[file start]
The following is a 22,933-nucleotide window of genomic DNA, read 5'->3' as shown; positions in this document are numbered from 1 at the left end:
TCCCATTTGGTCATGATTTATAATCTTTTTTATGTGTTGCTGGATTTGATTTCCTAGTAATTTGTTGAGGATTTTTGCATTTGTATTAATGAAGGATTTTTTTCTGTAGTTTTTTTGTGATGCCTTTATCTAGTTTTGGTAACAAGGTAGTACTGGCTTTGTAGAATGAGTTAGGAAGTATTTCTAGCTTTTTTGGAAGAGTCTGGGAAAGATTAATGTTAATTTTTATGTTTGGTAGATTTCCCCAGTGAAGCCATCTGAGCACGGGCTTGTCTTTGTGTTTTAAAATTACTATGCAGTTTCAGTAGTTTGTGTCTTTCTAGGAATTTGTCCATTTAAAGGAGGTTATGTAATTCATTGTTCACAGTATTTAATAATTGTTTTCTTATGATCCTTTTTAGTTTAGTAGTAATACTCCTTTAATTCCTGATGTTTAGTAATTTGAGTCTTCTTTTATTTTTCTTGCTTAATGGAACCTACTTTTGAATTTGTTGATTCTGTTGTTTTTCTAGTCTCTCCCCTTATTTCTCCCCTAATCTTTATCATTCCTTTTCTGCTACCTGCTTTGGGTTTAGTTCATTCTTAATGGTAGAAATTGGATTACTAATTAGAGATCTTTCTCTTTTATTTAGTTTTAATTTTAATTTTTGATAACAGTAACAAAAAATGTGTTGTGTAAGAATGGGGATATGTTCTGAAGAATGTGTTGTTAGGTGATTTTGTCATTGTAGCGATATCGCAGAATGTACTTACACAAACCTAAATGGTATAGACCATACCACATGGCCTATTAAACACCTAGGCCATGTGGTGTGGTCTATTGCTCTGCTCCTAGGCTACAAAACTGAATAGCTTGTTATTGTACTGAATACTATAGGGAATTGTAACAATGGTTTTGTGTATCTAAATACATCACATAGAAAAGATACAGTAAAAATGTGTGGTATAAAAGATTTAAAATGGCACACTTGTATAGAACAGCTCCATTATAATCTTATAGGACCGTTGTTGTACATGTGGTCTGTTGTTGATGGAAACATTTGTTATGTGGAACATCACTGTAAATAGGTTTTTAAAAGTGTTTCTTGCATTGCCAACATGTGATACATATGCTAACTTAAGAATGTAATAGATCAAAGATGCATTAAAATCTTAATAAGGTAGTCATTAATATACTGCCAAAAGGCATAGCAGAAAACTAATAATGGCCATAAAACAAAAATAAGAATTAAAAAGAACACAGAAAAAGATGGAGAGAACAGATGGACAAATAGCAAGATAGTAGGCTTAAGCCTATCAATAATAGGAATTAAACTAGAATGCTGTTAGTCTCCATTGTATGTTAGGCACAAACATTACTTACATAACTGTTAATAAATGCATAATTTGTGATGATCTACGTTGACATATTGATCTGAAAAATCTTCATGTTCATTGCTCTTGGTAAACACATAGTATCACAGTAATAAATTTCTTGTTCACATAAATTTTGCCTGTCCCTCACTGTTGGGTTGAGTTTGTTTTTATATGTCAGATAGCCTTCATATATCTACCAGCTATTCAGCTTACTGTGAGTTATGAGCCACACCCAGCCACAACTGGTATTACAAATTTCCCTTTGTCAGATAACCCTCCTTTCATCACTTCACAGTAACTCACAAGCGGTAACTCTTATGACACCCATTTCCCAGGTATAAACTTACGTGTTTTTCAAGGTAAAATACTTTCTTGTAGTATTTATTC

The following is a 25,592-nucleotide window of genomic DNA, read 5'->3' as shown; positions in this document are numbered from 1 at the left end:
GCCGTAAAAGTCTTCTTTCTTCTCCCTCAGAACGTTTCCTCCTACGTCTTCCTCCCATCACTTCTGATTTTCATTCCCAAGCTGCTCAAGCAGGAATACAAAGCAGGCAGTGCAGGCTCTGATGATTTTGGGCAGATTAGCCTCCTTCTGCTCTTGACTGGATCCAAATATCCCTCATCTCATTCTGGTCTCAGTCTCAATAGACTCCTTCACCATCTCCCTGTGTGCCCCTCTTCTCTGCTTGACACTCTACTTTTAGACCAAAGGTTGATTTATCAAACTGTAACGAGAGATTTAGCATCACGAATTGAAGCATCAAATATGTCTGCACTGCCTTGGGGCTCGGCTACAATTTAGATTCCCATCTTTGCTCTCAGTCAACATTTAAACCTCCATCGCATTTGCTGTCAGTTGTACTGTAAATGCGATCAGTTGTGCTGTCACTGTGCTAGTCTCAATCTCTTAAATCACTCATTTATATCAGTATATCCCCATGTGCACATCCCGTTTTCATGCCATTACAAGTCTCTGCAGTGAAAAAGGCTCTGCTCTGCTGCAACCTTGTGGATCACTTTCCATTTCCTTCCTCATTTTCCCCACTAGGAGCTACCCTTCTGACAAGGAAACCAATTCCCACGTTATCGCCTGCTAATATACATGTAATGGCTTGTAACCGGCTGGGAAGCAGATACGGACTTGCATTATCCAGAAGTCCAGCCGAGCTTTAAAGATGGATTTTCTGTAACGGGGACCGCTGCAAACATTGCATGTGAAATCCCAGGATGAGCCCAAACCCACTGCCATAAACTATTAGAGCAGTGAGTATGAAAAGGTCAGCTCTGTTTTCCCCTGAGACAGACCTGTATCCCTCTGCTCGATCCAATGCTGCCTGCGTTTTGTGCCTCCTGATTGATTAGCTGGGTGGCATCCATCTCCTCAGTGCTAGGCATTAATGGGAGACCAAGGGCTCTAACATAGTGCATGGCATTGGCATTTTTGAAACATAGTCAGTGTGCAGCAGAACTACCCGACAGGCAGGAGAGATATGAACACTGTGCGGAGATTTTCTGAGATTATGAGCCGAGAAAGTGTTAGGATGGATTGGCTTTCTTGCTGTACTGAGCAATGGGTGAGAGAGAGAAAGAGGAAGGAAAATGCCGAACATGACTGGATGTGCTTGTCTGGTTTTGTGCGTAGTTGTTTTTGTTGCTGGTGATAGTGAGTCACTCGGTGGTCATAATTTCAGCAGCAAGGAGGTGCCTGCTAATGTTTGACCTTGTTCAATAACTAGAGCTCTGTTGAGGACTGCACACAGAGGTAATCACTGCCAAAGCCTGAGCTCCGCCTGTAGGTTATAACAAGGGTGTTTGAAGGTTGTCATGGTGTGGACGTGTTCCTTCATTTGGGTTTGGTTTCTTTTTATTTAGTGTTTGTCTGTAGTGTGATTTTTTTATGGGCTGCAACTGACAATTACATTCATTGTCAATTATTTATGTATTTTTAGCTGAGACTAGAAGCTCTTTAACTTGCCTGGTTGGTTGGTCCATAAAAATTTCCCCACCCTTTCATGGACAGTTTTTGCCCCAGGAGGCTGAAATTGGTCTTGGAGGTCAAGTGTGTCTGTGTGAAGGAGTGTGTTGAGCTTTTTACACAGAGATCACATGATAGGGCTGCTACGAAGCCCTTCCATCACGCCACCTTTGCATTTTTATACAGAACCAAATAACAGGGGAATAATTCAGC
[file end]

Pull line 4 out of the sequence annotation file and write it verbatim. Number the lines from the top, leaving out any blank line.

GCCGTAAAAGTCTTCTTTCTTCTCCCTCAGAACGTTTCCTCCTACGTCTTCCTCCCATCACTTCTGATTTTCATTCCCAAGCTGCTCAAGCAGGAATACAAAGCAGGCAGTGCAGGCTCTGATGATTTTGGGCAGATTAGCCTCCTTCTGCTCTTGACTGGATCCAAATATCCCTCATCTCATTCTGGTCTCAGTCTCAATAGACTCCTTCACCATCTCCCTGTGTGCCCCTCTTCTCTGCTTGACACTCTACTTTTAGACCAAAGGTTGATTTATCAAACTGTAACGAGAGATTTAGCATCACGAATTGAAGCATCAAATATGTCTGCACTGCCTTGGGGCTCGGCTACAATTTAGATTCCCATCTTTGCTCTCAGTCAACATTTAAACCTCCATCGCATTTGCTGTCAGTTGTACTGTAAATGCGATCAGTTGTGCTGTCACTGTGCTAGTCTCAATCTCTTAAATCACTCATTTATATCAGTATATCCCCATGTGCACATCCCGTTTTCATGCCATTACAAGTCTCTGCAGTGAAAAAGGCTCTGCTCTGCTGCAACCTTGTGGATCACTTTCCATTTCCTTCCTCATTTTCCCCACTAGGAGCTACCCTTCTGACAAGGAAACCAATTCCCACGTTATCGCCTGCTAATATACATGTAATGGCTTGTAACCGGCTGGGAAGCAGATACGGACTTGCATTATCCAGAAGTCCAGCCGAGCTTTAAAGATGGATTTTCTGTAACGGGGACCGCTGCAAACATTGCATGTGAAATCCCAGGATGAGCCCAAACCCACTGCCATAAACTATTAGAGCAGTGAGTATGAAAAGGTCAGCTCTGTTTTCCCCTGAGACAGACCTGTATCCCTCTGCTCGATCCAATGCTGCCTGCGTTTTGTGCCTCCTGATTGATTAGCTGGGTGGCATCCATCTCCTCAGTGCTAGGCATTAATGGGAGACCAAGGGCTCTAACATAGTGCATGGCATTGGCATTTTTGAAACATAGTCAGTGTGCAGCAGAACTACCCGACAGGCAGGAGAGATATGAACACTGTGCGGAGATTTTCTGAGATTATGAGCCGAGAAAGTGTTAGGATGGATTGGCTTTCTTGCTGTACTGAGCAATGGGTGAGAGAGAGAAAGAGGAAGGAAAATGCCGAACATGACTGGATGTGCTTGTCTGGTTTTGTGCGTAGTTGTTTTTGTTGCTGGTGATAGTGAGTCACTCGGTGGTCATAATTTCAGCAGCAAGGAGGTGCCTGCTAATGTTTGACCTTGTTCAATAACTAGAGCTCTGTTGAGGACTGCACACAGAGGTAATCACTGCCAAAGCCTGAGCTCCGCCTGTAGGTTATAACAAGGGTGTTTGAAGGTTGTCATGGTGTGGACGTGTTCCTTCATTTGGGTTTGGTTTCTTTTTATTTAGTGTTTGTCTGTAGTGTGATTTTTTTATGGGCTGCAACTGACAATTACATTCATTGTCAATTATTTATGTATTTTTAGCTGAGACTAGAAGCTCTTTAACTTGCCTGGTTGGTTGGTCCATAAAAATTTCCCCACCCTTTCATGGACAGTTTTTGCCCCAGGAGGCTGAAATTGGTCTTGGAGGTCAAGTGTGTCTGTGTGAAGGAGTGTGTTGAGCTTTTTACACAGAGATCACATGATAGGGCTGCTACGAAGCCCTTCCATCACGCCACCTTTGCATTTTTATACAGAACCAAATAACAGGGGAATAATTCAGC